A reclusive artist working in a most unusual medium provides the chills in a classic British horror movie with a terrifying twist. London art dealer Jack Davies is in dire financial straits. He could do with more work from the recluse Victor Clare, an artist whose beautiful bronze statue of a girl fetches a handsome price. When finally the artist agrees to a meeting; Jack and his fiancee Millie jump at the chance to stay at his studio. At Victor Clare's remote coastal homestead, next to a reputedly haunted disused tin mine, they meet their hosts the bullied, child-like wife; a meek family friend; a young model and the artist himself, a man obsessed with capturing and preserving the beauty of the female form. Victor Clare is clearly no ordinary artist when he chooses Millie as his latest model to be 'immortalised', the true nature and horror of his deadly creations are about to be revealed...
Spoilers follow ...
- Crucible of Terror review by NP
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This tale of gruesome murders around a supposedly haunted tin mine in Cornwall is similar to the kind of picture Tony Tenser or Pete Walker were producing at the time, although rather more ponderous – low budget, and full of well-known British actors. The real winner, as is so often the case, is the scenery. The barren Cornish beaches and windswept grassy hills make an effectively isolated stage for various deaths.
Ronald Lacey plays Michael Clare, an unhappy drunk and the son of odd, reclusive artist Victor Clare (Mike Raven). Victor has a mentally ill wife and fills his time painting and having affairs with his models. Victor is, by all accounts rather a tantrum-prone inadequate rather than the monstrous villain this film paints him to be. As the ‘mad sculptor’, he is entirely free of any sense of menace.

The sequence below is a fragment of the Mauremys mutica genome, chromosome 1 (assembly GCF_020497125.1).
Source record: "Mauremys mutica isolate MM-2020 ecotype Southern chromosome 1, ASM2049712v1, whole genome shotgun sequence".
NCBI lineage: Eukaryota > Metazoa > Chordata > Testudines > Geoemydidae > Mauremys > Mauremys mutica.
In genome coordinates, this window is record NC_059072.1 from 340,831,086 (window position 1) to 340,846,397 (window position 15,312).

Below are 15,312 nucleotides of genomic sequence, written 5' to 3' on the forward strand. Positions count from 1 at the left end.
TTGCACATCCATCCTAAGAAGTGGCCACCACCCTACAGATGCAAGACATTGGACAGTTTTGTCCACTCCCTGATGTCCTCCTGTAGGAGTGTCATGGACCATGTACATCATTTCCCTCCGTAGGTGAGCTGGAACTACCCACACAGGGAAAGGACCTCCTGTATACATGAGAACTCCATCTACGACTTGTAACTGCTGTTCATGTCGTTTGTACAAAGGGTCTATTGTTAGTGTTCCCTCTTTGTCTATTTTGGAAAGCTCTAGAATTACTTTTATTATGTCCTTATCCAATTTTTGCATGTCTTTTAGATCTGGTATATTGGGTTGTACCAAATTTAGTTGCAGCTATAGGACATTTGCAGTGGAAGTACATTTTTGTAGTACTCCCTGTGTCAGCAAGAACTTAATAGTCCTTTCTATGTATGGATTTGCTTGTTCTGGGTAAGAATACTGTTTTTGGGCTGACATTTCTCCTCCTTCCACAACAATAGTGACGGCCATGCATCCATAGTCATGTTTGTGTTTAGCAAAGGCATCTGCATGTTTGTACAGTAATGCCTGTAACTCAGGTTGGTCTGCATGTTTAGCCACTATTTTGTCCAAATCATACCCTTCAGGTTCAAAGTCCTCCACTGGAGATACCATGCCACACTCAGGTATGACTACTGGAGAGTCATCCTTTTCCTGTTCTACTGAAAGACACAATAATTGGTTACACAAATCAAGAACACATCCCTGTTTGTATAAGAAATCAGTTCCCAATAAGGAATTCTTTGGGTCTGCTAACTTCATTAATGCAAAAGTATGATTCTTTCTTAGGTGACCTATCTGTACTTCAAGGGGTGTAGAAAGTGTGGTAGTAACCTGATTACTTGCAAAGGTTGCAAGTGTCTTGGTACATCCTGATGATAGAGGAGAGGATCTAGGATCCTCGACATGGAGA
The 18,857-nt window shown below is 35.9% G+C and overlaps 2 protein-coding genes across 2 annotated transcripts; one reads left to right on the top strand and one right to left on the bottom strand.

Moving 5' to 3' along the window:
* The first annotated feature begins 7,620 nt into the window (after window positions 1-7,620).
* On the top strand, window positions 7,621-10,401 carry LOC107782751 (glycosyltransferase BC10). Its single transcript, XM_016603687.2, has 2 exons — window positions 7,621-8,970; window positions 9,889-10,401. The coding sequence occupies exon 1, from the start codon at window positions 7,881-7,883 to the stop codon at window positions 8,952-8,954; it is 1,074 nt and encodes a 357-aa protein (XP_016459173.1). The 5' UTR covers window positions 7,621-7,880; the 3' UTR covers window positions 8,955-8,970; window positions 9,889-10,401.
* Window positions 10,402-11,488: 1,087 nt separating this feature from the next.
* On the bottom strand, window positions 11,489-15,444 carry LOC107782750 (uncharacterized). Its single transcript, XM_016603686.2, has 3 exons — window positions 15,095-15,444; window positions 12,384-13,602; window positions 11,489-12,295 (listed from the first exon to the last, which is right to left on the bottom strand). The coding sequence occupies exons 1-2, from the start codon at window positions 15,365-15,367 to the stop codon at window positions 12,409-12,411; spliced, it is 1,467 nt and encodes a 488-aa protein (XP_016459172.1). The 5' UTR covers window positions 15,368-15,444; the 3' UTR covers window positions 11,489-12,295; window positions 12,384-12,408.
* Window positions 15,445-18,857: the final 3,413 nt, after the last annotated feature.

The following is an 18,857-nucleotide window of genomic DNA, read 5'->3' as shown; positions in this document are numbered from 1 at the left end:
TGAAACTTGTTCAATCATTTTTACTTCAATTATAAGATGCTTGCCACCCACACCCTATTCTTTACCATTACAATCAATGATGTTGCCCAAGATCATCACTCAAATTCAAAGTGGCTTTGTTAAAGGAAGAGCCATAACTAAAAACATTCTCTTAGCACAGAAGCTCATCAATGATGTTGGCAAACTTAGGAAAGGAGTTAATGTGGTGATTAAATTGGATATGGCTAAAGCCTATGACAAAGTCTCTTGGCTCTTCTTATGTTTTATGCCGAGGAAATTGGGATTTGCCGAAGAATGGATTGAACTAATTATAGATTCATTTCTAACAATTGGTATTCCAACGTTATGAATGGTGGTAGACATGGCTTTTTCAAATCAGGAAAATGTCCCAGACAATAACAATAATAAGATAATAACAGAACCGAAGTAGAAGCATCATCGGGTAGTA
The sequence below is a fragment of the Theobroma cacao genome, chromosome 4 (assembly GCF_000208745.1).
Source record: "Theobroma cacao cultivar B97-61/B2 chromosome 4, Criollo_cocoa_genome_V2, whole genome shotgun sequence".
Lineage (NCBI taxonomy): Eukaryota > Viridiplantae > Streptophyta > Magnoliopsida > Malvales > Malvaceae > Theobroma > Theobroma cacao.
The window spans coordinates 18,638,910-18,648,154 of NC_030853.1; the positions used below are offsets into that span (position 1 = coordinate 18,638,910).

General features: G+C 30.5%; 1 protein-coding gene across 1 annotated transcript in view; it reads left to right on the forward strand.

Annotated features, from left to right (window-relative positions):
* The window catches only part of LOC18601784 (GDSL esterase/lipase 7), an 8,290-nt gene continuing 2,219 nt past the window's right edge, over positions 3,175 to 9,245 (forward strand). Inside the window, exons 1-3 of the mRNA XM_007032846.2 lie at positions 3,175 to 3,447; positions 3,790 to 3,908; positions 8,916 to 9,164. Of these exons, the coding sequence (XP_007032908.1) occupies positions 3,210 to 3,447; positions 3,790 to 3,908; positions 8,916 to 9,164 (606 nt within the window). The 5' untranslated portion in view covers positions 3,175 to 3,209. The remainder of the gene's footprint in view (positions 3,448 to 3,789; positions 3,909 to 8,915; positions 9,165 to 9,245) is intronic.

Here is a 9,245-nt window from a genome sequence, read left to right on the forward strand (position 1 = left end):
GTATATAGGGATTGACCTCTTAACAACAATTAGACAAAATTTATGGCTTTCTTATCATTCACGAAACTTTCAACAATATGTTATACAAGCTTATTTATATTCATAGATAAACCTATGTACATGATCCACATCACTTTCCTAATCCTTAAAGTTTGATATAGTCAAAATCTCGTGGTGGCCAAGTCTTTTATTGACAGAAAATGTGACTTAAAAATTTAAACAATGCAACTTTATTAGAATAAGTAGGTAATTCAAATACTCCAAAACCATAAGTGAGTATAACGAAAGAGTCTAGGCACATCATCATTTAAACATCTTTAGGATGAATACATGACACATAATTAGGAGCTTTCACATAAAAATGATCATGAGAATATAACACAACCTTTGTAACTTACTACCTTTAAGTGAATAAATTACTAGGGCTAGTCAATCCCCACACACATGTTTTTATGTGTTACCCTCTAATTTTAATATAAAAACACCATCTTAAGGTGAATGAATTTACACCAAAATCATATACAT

There is a sloppy approach to dramatic logic here, which the lack of budget cannot be blamed for. The (too) irregular murders are carried out with no pretence of cover-up, and yet no-one is ever on hand to notice any noisy disruption or trails of blood, or even to mourn very much for the victims. There’s a very vague lesbian subplot between young Millie and Marcia, but this leads nowhere.
The twist at the end is … strange, but rather effective. It doesn’t make a huge amount of sense, almost as if it had been added at the last minute, but as John Arnott’s Bill ‘explains’, “it was pre-ordained.” The idea of possessed clothing influencing the will of the wearer is a nice one. If some clues to this had been filtered through the storyline, it wouldn’t feel like so unsatisfying.
This is a tension-light film, but retains a definite charm. Although he throws himself into the role of Victor, Raven’s acting is wooden throughout – indeed this and the failure of his next project, the partially self-funded ‘Disciple of Death’, spelled the end for Raven’s horror film aspirations.